Would Democrats accept Obamacare delay in return for debt hike?

With a government spending bill about to return to the House with Obamacare funding intact, Boehner is turning to the debt ceiling as a means to extract concessions from the Democrats.

J. Scott Applewhite/AP
House Speaker John Boehner (R) of Ohio speaks to reporters after a closed-door strategy session with GOP colleagues at the Capitol in Washington, Thursday, Sept. 26, 2013.

House Speaker John Boehner said Thursday he would agree to raise the nation’s debt ceiling before the federal government hits its credit limit on Oct. 17, but only if Democrats agree to delay implementation of Obamacare for one year.

Though still in the formative stage, the House GOP’s debt bill right now would also authorize construction of the Keystone XL oil pipeline, permit more energy exploration on federal lands, block federal regulation of greenhouse gas emissions, establish a timeline for comprehensive tax reform, limit medical malpractice suits, and raise the cost of Medicare for wealthier Americans.

“We’re going to introduce a plan that ties important spending cuts and pro-growth reforms to a debt limit increase,” said Speaker Boehner at a press conference with GOP leaders.

Remember, the debt limit is a separate issue from the government spending bill that’s now in the Senate and is about to be pinged back to the House, shorn of a provision that would defund the Affordable Care Act (aka Obamacare) for good.

The spending bill would authorize appropriations to keep the government open. It’s not yet clear whether Congress will be able to pass such legislation before the US fiscal year ends at midnight Monday.

The debt limit bill would allow the feds to continue borrowing money to pay for government spending that Congress has already approved, as well as for future outlays.

The debt ceiling is in fact the more important deadline, according to many economists. They worry that financial markets would freak out if the US appeared close to reneging on incurred debts.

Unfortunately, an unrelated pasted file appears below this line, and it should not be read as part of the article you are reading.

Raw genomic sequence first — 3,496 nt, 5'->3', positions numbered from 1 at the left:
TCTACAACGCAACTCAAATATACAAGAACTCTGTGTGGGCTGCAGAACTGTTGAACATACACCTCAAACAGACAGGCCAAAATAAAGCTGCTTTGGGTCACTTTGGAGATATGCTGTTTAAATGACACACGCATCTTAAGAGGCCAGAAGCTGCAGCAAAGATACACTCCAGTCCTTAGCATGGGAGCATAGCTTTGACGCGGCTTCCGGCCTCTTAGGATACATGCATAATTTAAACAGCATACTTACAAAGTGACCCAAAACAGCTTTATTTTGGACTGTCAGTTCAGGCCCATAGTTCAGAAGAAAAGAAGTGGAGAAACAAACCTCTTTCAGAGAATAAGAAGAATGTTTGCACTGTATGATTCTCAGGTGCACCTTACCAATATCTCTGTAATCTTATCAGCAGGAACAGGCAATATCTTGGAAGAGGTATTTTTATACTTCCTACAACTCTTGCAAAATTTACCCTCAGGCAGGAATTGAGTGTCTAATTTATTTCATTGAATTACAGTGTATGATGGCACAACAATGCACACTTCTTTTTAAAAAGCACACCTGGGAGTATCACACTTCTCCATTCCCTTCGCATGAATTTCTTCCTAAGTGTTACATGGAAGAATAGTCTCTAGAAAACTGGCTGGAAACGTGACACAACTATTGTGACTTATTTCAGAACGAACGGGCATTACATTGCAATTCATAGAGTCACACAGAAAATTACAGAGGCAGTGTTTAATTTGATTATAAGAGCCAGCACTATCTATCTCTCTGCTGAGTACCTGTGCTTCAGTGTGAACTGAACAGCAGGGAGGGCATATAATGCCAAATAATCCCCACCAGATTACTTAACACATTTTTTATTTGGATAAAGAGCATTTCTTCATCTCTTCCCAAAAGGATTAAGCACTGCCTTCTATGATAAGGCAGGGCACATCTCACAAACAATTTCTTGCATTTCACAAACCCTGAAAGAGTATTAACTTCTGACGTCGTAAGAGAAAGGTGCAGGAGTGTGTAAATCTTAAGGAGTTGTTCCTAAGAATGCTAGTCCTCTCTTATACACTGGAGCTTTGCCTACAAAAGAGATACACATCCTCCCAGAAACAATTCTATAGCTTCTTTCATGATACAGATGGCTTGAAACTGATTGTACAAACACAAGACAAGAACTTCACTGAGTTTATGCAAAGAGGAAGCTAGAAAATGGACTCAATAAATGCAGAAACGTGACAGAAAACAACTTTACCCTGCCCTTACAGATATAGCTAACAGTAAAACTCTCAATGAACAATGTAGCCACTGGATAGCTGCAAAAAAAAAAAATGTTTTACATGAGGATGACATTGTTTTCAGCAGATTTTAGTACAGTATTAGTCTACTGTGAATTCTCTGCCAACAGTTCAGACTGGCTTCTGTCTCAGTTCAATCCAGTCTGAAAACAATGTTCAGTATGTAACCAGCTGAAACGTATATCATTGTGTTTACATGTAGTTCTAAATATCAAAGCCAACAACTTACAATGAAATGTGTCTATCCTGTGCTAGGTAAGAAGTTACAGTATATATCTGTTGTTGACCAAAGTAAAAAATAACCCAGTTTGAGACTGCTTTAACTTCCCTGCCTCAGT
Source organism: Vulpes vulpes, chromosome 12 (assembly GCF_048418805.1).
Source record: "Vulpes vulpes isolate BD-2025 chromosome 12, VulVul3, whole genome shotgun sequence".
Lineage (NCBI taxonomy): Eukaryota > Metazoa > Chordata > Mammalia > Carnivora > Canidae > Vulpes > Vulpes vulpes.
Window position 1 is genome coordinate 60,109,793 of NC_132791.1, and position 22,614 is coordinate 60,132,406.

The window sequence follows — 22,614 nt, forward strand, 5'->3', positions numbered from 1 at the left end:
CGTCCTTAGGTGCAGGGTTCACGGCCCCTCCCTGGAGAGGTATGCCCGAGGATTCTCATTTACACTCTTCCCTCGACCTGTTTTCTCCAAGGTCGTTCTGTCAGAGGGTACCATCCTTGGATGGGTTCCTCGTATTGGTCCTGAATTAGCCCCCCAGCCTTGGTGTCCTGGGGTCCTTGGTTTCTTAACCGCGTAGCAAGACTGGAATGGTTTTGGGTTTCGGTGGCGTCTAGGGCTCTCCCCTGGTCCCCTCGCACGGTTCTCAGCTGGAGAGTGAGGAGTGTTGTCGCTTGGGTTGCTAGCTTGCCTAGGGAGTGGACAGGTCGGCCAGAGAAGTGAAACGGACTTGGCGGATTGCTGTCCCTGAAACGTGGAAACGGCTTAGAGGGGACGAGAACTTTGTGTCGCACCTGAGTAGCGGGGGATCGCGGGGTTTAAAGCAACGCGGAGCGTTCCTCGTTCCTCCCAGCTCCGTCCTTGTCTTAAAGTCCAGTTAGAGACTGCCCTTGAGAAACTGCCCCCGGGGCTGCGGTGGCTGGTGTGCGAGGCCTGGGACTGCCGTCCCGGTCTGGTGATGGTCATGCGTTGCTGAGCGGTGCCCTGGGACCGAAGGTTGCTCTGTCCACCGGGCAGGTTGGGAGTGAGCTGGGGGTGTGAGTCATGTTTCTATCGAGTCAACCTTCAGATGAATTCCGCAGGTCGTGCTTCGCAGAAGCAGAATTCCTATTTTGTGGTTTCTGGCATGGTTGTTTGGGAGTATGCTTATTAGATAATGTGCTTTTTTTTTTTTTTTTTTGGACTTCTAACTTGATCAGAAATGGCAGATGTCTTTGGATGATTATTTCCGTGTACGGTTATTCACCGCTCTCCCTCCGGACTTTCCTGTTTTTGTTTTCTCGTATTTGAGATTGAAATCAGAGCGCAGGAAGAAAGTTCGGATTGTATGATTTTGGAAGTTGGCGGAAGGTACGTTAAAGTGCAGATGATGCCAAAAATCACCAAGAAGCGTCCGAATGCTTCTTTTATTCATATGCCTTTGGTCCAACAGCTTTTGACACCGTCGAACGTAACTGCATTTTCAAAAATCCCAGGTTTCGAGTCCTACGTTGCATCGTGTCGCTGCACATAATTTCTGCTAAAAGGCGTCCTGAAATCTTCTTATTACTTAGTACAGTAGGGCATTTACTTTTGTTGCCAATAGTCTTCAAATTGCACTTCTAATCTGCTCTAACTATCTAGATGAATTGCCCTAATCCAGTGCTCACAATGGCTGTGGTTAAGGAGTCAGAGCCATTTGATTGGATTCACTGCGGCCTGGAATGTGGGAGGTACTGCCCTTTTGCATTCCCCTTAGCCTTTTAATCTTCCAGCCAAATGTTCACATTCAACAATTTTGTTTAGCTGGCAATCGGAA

But Boehner has tried to get his GOP caucus to make its stand on the debt bill, not the spending one, in large part because he believes it is an issue on which Republicans have more leverage. Shutting down the government by not approving a spending bill would be unpopular with voters, according to polls. But raising the debt ceiling? That’s something on which voters generally agree with the GOP position.

For instance, a just-released Bloomberg poll found that 61 percent of respondents agreed that “because Congress lacks discipline on spending ... it is right to require spending cuts when the debt ceiling is raised even if it risks default.”

Given that, will Democrats be willing to go along with Boehner’s yet-to-be-unveiled debt bill?

As you might imagine, right now the answer is “no,” particularly given the number of items Boehner appears willing to attach to the debt legislation.

“The more the list of demands grows, the less likely it is that Obama and Dems will ever agree to negotiate over any of this,” writes left-leaning pundit Greg Sargent at his "Plum Line" blog at the Washington Post.

The White House has consistently rejected the notion of negotiations over the debt ceiling, saying it is up to Congress to live up to its constitutional duty to pay the bills it has approved. On Thursday President Obama personally singled out the issue of a possible one-year delay in Obamacare, saying he would not accept any delay in the program’s taxes, mandates, or benefits in exchange for a debt ceiling hike.

“The closer we’ve gotten to the [Oct. 1 Obamacare implementation] date, the more irresponsible people opposed to this law have become,” said Mr. Obama at an appearance at a community college in Largo, Md.

Yet opposition to Obamacare is one of the few things that unifies Boehner’s fractious GOP caucus. With defunding dead, House Republicans are turning to smaller steps, such as the one-year delay or repeal of an Obamacare tax on medical devices, in an effort to limit a health law they insist is bad for the nation.

How will these positions be reconciled? That’s the $64,000 irresistible-force-versus-immovable-object question.

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